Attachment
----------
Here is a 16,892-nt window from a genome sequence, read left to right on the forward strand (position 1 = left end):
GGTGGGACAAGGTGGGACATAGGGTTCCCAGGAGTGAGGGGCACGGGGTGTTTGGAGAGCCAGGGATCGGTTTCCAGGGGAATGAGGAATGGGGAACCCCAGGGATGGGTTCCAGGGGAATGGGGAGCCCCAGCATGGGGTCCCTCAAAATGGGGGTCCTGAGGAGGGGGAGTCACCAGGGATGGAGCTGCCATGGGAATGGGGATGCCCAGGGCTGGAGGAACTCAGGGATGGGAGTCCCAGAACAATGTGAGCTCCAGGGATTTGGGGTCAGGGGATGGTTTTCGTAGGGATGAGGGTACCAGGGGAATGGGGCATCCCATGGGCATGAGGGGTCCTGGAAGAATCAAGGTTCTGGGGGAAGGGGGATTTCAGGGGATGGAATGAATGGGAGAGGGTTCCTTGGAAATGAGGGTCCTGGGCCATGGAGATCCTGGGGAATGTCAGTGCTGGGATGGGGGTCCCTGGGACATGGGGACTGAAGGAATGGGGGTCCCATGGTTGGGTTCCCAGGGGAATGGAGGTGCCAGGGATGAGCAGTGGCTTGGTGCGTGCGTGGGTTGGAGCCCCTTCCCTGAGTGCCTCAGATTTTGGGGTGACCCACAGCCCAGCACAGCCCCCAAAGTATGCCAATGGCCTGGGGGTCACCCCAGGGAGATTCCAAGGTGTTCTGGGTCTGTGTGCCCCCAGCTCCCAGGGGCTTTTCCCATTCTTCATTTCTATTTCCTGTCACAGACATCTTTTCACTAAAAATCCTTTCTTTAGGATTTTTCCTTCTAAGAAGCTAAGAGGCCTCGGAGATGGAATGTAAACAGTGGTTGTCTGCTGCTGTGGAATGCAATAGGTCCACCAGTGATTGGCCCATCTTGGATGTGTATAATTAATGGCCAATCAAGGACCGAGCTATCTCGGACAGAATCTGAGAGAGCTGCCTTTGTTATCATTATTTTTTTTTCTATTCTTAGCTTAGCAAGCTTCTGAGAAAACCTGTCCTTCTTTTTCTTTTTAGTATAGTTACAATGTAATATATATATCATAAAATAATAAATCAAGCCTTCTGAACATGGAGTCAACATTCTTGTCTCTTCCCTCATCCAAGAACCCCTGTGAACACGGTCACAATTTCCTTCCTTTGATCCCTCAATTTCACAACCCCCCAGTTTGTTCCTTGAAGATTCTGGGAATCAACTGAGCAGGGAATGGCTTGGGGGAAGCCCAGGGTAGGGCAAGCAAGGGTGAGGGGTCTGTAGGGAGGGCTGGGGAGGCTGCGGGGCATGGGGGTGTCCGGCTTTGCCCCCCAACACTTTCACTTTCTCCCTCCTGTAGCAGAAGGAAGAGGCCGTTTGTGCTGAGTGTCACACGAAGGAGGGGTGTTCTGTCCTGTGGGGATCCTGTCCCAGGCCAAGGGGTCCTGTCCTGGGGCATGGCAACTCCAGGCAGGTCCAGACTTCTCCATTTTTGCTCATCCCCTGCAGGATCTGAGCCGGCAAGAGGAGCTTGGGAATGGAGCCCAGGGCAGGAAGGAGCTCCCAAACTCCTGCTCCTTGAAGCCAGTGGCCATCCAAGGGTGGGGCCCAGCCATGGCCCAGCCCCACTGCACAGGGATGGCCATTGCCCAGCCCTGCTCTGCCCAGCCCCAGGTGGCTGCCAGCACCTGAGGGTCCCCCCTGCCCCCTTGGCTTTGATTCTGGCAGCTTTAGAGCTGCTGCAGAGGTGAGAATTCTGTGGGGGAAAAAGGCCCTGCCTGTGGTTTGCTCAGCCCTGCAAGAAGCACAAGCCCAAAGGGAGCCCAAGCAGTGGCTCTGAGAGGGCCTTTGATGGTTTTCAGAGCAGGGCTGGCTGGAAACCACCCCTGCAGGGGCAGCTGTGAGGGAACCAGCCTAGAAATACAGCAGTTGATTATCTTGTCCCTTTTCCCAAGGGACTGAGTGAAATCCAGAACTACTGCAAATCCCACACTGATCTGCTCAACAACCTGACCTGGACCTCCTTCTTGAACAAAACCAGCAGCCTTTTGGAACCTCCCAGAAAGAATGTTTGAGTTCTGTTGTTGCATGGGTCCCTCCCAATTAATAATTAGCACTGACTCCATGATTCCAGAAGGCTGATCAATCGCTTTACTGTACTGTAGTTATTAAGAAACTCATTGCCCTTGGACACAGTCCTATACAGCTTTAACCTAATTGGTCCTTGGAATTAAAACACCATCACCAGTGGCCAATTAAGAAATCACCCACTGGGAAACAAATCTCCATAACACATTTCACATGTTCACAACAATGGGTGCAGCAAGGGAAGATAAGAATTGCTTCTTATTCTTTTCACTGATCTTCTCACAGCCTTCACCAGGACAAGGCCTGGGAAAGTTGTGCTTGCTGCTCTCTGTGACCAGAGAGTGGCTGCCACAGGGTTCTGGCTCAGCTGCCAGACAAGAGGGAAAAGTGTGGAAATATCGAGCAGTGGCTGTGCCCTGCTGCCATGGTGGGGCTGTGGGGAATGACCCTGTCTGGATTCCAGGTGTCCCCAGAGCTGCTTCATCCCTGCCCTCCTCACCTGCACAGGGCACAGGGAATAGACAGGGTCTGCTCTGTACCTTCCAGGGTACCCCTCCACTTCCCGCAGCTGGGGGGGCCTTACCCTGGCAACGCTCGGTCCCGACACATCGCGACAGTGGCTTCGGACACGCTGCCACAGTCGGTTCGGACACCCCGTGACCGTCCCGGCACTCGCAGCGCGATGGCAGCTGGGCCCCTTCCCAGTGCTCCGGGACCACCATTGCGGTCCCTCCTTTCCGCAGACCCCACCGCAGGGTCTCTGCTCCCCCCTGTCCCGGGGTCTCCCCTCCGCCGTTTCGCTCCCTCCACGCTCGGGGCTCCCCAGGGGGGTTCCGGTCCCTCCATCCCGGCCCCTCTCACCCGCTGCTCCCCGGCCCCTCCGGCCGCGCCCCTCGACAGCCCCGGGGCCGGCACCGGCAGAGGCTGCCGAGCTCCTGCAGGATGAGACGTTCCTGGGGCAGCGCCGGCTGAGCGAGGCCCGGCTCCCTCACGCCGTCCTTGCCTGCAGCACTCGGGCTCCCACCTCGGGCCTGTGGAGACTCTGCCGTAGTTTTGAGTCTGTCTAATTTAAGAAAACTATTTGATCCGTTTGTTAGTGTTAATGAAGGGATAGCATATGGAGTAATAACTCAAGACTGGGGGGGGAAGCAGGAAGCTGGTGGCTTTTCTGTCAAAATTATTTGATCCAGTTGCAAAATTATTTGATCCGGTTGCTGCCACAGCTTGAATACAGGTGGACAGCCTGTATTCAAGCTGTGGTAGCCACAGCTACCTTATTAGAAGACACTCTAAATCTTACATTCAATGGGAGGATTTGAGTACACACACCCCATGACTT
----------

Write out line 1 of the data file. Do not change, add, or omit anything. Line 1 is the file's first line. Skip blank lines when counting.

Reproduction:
Here is a 16,892-nt window from a genome sequence, read left to right on the forward strand (position 1 = left end):